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For the most part, I agree with this, however, DSP can bring up the low end to make the +/- 3dB values stated on spec sheets. Yes, I agree, that when pushed to the extremes, port compression limits this low end and input of more power results in diminishing returns or no returns at all. Port limited is still port limited. I was simply trying to explain that the frequency responses stated on spec sheets are not rated at the upper end of SPL output. In fact, most testing performed on consumer subs will definitely show this. Very well-regarded consumer subwoofers will show a reduced output in the lower octaves as the voltage input is increased. They will not remain flat to 16Hz or whatever they are rated at.
I don't disagree with any of that, I just didn't think it was relevant to the OP's question:
How come consumer subs, say from Rythmic, PSA, or HSU, seem to be able to make ported subs with low tunings in smaller profiles than the DIY community? Why are DIY subs always so big, and under 18hz tunings seem impossible unless it's some 12 cuft monstrosity? Is there something I'm missing?
He wasn't asking how they achieve flat FR, he was asking how they make ported subs with low tunings in smaller profiles. How do they do that? Well, it's easy, they compromise on port size and output, nothing related to FR or DSP.

I still believe that large Vas drivers require larger boxes to maintain reasonably flat native frequency response in ported enclosures. Reducing the box volume just increases the natural roll-off and negates any increase benefit of the port output. Is that not correct?
Again, you're suddenly talking about flat native FR, which is not what we were talking about, but I'll go along. Put the sub in a room and you're going to EQ its response anyway by a lot more than whatever small difference there is in native response shape, so what really matters, if anything, is which sub has more headroom. The sub is port-limited down low whether you put a UM18 in it or an SQL-15 in it. So even if one driver looks technically a bit flatter in a smallish ported box on the Max SPL graph or its native response, what happens when we account for the port limitations?
 

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FYI: VBSS has an18" driver 15hz tune and is about half the volume you mentioned at about 6cuft. They work very well too I might add. I was happily surprised!
I'm a big fan of the VBSS, but a UM18 sealed 4cf beats it easily.
 

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I don't disagree with any of that, I just didn't think it was relevant to the OP's question:

Meh, I'm not trying to argue. I was not denying the small box, small port, compromised output. I'm still fairly certain they EQ the low end up on most of those, or they lower output at the upper range to produce the flat response shape, plus smoothing DSP. I never denied the max headroom issue with port compression/velocity either, and I wasn't attempting to be combative. In this manner, they can semi-overcome some of the shortcomings of smaller ported boxes. A much larger portion of the population is actually NOT bass maniacs like us, and may not ever play them loud enough for this to be a problem.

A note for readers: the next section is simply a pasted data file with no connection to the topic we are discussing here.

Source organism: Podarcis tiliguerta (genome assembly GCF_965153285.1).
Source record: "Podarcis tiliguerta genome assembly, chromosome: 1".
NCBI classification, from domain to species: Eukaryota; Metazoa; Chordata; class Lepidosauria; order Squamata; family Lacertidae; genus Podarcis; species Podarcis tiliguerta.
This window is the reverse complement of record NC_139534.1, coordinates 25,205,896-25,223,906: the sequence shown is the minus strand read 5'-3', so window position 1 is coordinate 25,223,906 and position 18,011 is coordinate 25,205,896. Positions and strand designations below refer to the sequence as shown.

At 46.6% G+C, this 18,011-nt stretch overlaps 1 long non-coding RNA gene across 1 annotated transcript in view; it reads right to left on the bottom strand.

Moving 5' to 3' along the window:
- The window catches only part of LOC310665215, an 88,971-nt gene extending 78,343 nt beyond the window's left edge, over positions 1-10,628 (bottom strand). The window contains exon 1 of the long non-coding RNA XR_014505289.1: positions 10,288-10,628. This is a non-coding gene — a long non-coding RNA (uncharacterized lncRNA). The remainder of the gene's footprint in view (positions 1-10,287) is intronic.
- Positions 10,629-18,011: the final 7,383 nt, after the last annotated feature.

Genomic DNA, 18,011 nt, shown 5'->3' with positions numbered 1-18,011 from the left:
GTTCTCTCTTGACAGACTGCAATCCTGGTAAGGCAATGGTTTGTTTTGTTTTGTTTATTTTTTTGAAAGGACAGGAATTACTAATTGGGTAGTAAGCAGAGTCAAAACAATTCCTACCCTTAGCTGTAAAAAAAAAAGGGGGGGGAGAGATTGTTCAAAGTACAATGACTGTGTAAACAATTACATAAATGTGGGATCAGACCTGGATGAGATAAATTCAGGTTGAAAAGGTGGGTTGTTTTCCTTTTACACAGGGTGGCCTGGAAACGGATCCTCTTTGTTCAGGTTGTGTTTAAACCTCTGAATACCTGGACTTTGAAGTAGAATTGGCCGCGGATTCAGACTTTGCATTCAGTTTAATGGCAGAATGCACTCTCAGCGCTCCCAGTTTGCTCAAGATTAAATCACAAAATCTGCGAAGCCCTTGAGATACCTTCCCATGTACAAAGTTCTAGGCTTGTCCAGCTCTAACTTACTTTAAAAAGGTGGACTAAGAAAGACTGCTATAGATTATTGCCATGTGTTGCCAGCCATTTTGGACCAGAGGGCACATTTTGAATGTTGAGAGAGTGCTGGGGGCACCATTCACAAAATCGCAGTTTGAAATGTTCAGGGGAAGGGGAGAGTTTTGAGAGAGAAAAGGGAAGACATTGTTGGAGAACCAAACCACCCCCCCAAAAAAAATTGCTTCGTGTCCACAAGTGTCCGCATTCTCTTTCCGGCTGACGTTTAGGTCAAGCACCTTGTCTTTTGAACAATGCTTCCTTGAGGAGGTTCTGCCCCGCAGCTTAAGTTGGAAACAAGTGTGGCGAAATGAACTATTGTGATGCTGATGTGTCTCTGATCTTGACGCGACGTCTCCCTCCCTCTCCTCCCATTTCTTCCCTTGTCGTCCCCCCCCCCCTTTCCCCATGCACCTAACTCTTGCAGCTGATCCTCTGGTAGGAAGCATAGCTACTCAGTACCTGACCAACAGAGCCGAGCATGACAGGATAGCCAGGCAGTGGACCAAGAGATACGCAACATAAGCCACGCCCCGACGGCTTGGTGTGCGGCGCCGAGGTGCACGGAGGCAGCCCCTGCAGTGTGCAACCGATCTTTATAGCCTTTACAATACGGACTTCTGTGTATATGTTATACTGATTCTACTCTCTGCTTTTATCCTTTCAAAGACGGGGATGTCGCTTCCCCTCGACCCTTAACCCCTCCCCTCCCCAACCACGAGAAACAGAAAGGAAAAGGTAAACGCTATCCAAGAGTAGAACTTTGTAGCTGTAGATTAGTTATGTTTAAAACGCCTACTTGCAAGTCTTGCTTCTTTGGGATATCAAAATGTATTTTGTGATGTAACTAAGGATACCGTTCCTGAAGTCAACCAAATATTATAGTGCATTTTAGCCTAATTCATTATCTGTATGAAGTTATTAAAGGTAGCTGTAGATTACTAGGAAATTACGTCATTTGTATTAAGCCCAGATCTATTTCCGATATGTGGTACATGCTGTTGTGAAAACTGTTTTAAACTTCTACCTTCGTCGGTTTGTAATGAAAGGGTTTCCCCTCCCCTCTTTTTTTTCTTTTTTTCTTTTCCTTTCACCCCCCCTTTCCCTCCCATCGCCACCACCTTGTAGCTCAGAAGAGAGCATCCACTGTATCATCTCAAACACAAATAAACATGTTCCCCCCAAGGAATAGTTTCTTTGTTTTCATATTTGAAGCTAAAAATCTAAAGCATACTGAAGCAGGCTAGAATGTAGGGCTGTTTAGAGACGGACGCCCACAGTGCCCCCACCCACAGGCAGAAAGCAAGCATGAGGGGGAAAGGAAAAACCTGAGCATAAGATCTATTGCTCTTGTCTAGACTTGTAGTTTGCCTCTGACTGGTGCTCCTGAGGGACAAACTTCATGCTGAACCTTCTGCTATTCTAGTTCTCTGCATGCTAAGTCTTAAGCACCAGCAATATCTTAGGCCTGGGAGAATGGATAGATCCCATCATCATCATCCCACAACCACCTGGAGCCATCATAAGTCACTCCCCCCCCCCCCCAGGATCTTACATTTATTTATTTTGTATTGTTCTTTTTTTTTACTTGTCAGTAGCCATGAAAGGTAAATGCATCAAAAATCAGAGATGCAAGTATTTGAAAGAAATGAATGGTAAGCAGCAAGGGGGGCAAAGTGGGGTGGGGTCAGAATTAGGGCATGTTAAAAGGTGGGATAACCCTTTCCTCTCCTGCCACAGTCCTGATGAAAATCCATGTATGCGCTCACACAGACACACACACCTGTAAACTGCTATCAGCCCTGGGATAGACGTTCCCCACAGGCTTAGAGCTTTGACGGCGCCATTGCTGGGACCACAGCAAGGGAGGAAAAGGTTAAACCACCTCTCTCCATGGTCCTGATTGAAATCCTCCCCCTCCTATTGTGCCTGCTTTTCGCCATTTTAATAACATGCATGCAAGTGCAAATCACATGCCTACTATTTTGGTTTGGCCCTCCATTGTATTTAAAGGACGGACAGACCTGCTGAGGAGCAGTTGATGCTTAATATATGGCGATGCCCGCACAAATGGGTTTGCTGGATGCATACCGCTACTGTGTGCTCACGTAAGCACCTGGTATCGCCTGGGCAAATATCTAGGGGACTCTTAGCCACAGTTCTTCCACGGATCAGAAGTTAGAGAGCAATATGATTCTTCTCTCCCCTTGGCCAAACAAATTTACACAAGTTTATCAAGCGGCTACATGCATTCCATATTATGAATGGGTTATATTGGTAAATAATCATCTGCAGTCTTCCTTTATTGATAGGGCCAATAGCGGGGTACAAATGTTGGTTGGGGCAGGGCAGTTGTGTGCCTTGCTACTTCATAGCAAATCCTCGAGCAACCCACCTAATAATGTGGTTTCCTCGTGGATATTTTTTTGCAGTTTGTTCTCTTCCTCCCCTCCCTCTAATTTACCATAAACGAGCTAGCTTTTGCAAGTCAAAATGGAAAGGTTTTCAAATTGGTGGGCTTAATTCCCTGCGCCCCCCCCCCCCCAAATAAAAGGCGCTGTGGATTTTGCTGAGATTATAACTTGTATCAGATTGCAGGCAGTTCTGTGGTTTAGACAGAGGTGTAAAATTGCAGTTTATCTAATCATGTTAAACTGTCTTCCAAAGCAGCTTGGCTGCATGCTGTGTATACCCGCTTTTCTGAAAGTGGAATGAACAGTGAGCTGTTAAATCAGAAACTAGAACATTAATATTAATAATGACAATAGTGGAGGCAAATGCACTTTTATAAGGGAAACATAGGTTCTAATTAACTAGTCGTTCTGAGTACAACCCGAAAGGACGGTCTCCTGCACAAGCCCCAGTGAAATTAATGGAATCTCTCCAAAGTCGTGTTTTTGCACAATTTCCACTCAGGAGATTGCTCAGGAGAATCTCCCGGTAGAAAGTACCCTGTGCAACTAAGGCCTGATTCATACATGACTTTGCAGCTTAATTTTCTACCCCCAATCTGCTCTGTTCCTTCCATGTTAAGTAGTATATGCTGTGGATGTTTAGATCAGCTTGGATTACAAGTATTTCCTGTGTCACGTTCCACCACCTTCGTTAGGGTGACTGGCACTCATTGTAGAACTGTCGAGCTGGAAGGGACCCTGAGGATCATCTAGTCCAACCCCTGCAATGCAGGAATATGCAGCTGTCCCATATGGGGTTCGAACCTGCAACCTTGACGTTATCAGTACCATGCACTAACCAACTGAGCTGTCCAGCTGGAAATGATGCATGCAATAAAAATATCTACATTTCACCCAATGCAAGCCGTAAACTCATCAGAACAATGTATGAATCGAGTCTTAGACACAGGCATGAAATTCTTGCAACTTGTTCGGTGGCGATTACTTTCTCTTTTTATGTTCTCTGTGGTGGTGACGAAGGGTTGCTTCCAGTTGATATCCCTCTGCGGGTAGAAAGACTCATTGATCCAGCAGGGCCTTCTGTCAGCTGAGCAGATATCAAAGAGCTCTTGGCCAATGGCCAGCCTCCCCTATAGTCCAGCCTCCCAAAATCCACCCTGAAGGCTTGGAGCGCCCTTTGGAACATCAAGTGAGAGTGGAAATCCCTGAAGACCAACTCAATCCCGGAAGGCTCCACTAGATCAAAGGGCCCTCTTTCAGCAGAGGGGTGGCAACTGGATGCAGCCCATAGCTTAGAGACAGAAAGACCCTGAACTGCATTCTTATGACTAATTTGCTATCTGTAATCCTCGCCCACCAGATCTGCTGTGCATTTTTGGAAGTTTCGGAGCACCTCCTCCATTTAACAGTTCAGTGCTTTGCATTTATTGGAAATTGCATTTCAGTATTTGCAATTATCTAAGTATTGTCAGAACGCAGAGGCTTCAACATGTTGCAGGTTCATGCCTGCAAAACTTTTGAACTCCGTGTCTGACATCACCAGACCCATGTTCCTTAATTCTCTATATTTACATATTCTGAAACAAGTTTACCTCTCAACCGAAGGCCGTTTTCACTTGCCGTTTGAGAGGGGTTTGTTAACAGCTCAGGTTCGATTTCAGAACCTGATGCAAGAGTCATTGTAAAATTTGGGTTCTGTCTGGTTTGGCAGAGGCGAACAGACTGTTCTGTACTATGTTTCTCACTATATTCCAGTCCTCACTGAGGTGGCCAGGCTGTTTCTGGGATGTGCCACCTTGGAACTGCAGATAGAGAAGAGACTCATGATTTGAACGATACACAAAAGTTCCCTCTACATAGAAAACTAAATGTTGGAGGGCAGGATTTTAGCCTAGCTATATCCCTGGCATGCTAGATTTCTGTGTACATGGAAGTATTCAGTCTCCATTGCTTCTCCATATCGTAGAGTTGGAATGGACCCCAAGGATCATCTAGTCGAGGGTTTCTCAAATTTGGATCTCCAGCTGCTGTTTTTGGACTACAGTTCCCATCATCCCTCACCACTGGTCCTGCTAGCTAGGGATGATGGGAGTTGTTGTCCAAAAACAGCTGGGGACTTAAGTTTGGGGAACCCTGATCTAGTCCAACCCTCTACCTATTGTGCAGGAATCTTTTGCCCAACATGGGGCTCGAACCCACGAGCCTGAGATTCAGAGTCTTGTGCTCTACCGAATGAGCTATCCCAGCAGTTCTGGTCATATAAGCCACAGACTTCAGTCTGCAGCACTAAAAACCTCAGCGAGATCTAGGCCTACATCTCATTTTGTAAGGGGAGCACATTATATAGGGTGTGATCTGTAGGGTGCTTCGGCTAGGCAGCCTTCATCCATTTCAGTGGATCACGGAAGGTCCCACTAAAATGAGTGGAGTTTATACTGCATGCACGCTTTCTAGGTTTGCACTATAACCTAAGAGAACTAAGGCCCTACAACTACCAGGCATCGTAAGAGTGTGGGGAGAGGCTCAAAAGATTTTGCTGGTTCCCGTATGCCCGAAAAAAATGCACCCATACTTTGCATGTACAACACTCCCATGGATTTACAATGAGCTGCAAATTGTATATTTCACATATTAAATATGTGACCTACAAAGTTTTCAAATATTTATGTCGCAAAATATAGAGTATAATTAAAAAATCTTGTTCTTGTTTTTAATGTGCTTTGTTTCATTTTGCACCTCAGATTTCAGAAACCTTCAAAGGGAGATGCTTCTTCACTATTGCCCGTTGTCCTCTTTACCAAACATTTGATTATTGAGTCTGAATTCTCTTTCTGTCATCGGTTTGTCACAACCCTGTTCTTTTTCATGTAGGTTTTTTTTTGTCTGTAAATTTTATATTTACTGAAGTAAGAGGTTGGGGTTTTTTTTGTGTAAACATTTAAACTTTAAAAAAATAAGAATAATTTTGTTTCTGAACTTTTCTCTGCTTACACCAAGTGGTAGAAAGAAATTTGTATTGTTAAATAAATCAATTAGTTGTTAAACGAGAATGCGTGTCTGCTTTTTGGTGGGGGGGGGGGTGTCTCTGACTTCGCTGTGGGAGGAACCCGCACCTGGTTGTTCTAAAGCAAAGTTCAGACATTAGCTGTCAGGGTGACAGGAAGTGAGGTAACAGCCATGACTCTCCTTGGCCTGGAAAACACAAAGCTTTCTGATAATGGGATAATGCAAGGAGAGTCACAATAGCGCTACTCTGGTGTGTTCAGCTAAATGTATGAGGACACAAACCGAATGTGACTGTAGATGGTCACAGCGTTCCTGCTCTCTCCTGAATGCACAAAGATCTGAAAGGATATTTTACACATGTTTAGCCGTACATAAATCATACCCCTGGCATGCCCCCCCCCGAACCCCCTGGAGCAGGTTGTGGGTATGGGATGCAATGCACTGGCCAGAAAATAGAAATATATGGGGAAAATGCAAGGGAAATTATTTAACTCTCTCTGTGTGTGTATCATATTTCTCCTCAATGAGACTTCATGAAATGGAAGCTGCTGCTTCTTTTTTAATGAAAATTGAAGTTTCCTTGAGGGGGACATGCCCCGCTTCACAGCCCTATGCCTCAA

I never said it was to my liking either. If it was, I definitely wouldn't have built a 20cuft ported monster, with plans for a second 18cuft box here soon.


Also, I do believe the OP does not realize that 93dB at 16Hz versus 100dB at 16Hz is a fairly huge difference in output for a single box situation.
 

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Is there possibly a better driver for the job?

How come consumer subs, say from Rythmic, PSA, or HSU, seem to be able to make ported subs with low tunings in smaller profiles than the DIY community? Why are DIY subs always so big, and under 18hz tunings seem impossible unless it's some 12 cuft monstrosity? Is there something I'm missing?
You could put a smaller, weaker, cheaper driver in a 4cf box tuned to 20Hz and make it work with reasonable port velocities as it won't push the port as hard. With that comes less output, so is it actually better at that point? You're limited on space and willing to buy a pair of UM18s and an NX6000D. You aren't really going to do any better than that as far as output in that much space for that much money.

There's no magic going on with their designs. Go find a particular ~4cf sub from one of those companies and post it here and I'll show you that your UM18 4cf sealed option will beat it. ;)
FYI: VBSS has an18" driver 15hz tune and is about half the volume you mentioned at about 6cuft. They work very well too I might add. I was happily surprised!
I'm a big fan of the VBSS, but a UM18 sealed 4cf beats it easily.
I just threw that in there because the OP was asking about "better driver for the job". The job is undefined. 14-16hz...for HT? 2 channel music? Does he have something to fill in the MB? The UM18 is def an earthquake. From what I've read, the VBSS is more efficient at anything above 50hz and it still drops to 15hz if you make it (DSP, raw power). I'm sure the UM18 in a sealed box would beat the VBSS in the 15hz zone...if you make it. The OP does not have a UM18 or a VBSS and likely either one with a few kW would take his living room to a whole new level. :)